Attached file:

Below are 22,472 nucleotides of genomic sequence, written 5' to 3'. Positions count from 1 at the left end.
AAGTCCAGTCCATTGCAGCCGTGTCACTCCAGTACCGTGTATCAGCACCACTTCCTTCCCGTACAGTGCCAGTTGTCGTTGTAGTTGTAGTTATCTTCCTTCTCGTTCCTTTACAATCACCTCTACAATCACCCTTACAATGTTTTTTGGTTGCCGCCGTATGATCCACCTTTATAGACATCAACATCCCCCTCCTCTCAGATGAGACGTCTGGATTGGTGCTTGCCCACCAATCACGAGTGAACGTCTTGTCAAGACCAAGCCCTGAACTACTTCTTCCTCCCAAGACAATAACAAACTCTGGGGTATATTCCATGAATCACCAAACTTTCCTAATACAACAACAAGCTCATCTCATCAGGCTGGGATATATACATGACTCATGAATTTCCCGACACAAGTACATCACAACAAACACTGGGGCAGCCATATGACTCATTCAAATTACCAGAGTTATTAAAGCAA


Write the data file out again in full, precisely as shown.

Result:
Below are 22,472 nucleotides of genomic sequence, written 5' to 3'. Positions count from 1 at the left end.
AAGTCCAGTCCATTGCAGCCGTGTCACTCCAGTACCGTGTATCAGCACCACTTCCTTCCCGTACAGTGCCAGTTGTCGTTGTAGTTGTAGTTATCTTCCTTCTCGTTCCTTTACAATCACCTCTACAATCACCCTTACAATGTTTTTTGGTTGCCGCCGTATGATCCACCTTTATAGACATCAACATCCCCCTCCTCTCAGATGAGACGTCTGGATTGGTGCTTGCCCACCAATCACGAGTGAACGTCTTGTCAAGACCAAGCCCTGAACTACTTCTTCCTCCCAAGACAATAACAAACTCTGGGGTATATTCCATGAATCACCAAACTTTCCTAATACAACAACAAGCTCATCTCATCAGGCTGGGATATATACATGACTCATGAATTTCCCGACACAAGTACATCACAACAAACACTGGGGCAGCCATATGACTCATTCAAATTACCAGAGTTATTAAAGCAA